Amy Coney Barrett: Who is the New Supreme Court Justice?


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President Donald Trump and Jesse M. Barrett watch as Supreme Court Associate Justice Clarence Thomas swears in Amy Coney Barrett as a U.S. Supreme Court Associate Justice. (Credit: NPR)

Amy Coney Barrett was sworn in as the newest Supreme Court justice with a 52-48 vote on Oct. 27, around a month after Ruth Bader Ginsburg’s death. Barrett’s appointment served to be monumental as the Supreme Court now has a 6-3 conservative majority. But who is Amy Coney Barrett, and why was her nomination so significant? 

Barrett, an American lawyer and former law professor at Notre Dame Law School, was President Trump’s top nominee for the position. Barrett has an originalist interpretation of the Constitution, meaning she interprets the constitution the way the Founding Fathers did at the time the document was written. 

Barrett spent two years as a judicial law clerk after law school for Judge Laurence Silberman and Justice Antonin Scalia. She became a professor of law in 2010 and taught at Notre Dame. There, she received the “Distinguished Professor of the Year” award three times and taught federal courts, evidence, constitutional law and statutory interpretation. Her academic work has been published in multiple law reviews such as Columbia, Cornell, Virginia, Notre Dame and Texas. 

Amy Coney Barrett in her judge uniform (Credit: Rachel Malehorn)

The American Bar Association has given her a “well-qualified” rating from a substantial majority. According to the ABA, this rating is based “on an evaluation of the candidate’s integrity, professional competence, and judicial temperament.” 

However, Barrett’s appointment seemed hypocritical to many people. As junior Sabrina Namigohar said, “When President Obama wanted to nominate a new justice months away from the election, they didn’t allow it because they ‘wanted the people to choose.’ But when President Trump does [so] not even a month before, they rushed to make her the new justice.” 

President Trump and Amy Coney Barrett (Credit: Vox)

There has also been some discussion regarding whether Barrett will keep her religious beliefs separate from her work as a judge. Barrett, a devout Catholic, has raised eyebrows due to her rulings and association with anti-abortion and anti-LGBTQ+ sentiments.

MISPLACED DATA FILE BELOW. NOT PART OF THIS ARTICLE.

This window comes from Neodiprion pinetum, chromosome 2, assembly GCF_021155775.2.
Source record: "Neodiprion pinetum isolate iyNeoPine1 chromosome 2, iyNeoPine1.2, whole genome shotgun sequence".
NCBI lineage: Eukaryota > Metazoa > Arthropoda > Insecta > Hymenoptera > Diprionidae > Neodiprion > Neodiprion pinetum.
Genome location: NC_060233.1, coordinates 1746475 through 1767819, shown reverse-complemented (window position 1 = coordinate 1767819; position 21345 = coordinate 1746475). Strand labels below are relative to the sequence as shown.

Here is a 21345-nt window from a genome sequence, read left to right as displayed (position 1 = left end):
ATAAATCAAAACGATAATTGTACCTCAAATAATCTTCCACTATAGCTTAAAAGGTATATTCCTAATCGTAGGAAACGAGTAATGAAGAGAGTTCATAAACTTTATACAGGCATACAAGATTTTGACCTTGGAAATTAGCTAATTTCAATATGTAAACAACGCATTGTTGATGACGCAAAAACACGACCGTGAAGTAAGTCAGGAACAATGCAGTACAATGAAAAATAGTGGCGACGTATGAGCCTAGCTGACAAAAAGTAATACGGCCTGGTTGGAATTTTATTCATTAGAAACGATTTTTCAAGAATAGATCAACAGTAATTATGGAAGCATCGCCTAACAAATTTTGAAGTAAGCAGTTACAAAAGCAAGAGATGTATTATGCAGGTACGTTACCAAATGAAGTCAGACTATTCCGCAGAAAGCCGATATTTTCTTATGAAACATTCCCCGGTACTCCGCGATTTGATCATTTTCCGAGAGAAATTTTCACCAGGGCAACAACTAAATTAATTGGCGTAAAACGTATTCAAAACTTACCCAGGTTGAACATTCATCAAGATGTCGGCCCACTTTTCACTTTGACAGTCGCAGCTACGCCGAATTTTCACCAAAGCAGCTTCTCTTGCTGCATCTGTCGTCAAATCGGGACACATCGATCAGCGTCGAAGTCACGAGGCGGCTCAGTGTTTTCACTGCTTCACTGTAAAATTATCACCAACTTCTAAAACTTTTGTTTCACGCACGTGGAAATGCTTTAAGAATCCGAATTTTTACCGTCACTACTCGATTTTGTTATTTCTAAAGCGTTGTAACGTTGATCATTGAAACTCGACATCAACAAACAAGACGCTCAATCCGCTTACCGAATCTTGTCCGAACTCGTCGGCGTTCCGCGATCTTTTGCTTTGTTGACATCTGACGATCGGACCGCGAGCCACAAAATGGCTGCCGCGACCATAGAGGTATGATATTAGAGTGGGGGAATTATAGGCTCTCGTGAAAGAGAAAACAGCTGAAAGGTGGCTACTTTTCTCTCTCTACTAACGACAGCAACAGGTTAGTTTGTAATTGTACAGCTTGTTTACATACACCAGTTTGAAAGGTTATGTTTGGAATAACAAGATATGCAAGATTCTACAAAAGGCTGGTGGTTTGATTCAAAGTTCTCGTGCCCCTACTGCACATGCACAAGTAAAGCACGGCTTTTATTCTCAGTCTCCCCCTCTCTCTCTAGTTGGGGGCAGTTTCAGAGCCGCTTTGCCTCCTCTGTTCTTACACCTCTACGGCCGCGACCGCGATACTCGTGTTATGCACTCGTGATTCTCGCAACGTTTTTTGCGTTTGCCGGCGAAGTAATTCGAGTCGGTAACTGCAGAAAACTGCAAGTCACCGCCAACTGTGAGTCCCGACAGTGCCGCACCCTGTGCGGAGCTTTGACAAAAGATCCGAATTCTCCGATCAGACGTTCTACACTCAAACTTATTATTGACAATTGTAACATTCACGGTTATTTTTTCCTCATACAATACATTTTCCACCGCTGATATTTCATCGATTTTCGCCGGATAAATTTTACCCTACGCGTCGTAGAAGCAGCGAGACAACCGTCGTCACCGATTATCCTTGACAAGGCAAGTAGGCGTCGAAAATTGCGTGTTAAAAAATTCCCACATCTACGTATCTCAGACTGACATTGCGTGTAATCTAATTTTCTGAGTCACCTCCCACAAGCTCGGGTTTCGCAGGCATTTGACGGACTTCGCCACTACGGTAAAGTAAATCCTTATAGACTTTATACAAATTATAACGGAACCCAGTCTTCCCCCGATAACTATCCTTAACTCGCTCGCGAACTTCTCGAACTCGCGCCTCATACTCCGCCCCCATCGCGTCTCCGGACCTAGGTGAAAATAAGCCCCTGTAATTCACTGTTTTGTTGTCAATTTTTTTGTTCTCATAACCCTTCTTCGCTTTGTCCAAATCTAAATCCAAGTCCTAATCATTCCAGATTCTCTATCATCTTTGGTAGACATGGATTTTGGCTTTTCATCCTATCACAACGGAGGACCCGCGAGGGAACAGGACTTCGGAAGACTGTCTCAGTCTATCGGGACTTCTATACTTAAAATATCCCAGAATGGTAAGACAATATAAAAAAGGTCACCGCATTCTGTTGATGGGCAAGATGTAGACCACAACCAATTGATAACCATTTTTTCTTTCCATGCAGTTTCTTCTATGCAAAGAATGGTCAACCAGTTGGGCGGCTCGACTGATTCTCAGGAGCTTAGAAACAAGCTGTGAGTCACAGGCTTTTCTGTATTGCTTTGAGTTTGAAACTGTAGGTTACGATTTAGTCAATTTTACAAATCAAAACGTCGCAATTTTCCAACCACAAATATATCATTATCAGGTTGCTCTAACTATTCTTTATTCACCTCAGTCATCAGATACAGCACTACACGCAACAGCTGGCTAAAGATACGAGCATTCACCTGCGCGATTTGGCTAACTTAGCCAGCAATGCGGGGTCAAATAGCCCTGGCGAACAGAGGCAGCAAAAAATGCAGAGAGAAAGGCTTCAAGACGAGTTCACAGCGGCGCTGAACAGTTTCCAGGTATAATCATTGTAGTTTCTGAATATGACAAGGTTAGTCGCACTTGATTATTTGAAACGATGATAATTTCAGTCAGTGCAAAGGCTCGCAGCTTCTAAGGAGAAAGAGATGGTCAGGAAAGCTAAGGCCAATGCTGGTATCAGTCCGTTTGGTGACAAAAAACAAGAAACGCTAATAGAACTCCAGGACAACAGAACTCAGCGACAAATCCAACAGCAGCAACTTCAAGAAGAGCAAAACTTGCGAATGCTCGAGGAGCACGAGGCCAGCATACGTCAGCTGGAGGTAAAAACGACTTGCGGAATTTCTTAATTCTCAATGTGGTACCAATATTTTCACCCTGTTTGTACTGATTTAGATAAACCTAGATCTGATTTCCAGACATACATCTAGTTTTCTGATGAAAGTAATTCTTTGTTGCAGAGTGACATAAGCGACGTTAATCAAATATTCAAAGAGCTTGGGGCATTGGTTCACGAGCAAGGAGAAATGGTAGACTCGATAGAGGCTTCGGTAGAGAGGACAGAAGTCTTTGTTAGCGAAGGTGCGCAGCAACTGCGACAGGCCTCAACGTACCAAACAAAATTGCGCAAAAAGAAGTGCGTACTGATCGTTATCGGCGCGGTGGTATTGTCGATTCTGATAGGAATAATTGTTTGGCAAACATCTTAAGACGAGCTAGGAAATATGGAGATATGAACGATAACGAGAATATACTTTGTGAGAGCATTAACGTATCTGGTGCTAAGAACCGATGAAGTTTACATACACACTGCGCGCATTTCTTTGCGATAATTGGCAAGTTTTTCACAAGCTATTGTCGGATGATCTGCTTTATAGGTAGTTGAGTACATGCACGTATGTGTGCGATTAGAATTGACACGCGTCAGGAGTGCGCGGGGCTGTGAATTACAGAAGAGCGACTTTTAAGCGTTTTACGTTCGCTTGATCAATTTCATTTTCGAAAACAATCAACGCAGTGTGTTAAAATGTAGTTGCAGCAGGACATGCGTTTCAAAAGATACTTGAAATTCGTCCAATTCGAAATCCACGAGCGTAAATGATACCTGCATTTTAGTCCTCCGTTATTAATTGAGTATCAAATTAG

Women’s rights and abortion advocates are sounding alarms that her appointment could perhaps overturn Roe Vs. Wade. Barrett has never been a part of a decision specifically on abortion rights, but some of her decisions, experts say, suggest opposition to rulings that stopped restrictions on abortion rights. 

From 2011 to 2016, she spoke on constitutional law at a summer program for law school students called Blackstone Legal Fellowship, which was made to inspire a “distinctly Christian worldview in every area of law.” This summer camp program has been shown to have anti-LGBT+ and anti-abortion sentiments. 

“I feel really scared about her being in the Supreme Court because of her wanting to take away the right of having an abortion and the rights of the LGBTQ+ community,” sophomore Emely Renteria said.

Amy Coney Barrett at one of her conformational hearings. (Credit: Northwest Public Broadcasting)

During her multiple confirmation hearings, Barrett was asked whether or not she believed that climate change was caused by humans. 

“I don’t think I am competent to opine on what causes global warming or not,” Barrett said. “I don’t think that my views on global warming or climate change are relevant to the job I would do as a judge, nor do I feel like I have views that are informed enough, and I haven’t studied scientific data. I’m not really in a position to offer any kind of informed opinion.”

This gathered the attention of Swedish climate activist, Greta Thunberg, who tweeted in response, “To be fair, I don’t have any ‘views on climate change’ either. Just like I don’t have any ‘views’ on gravity, the fact that the earth is round, photosynthesis nor evolution … But understanding and knowing their existence really makes life in the 21st century so much easier.”

Although Barrett’s appointment has stirred up a variety of feelings and opinions, it’s clear that her appointment will continue to affect America and its people for many years to come.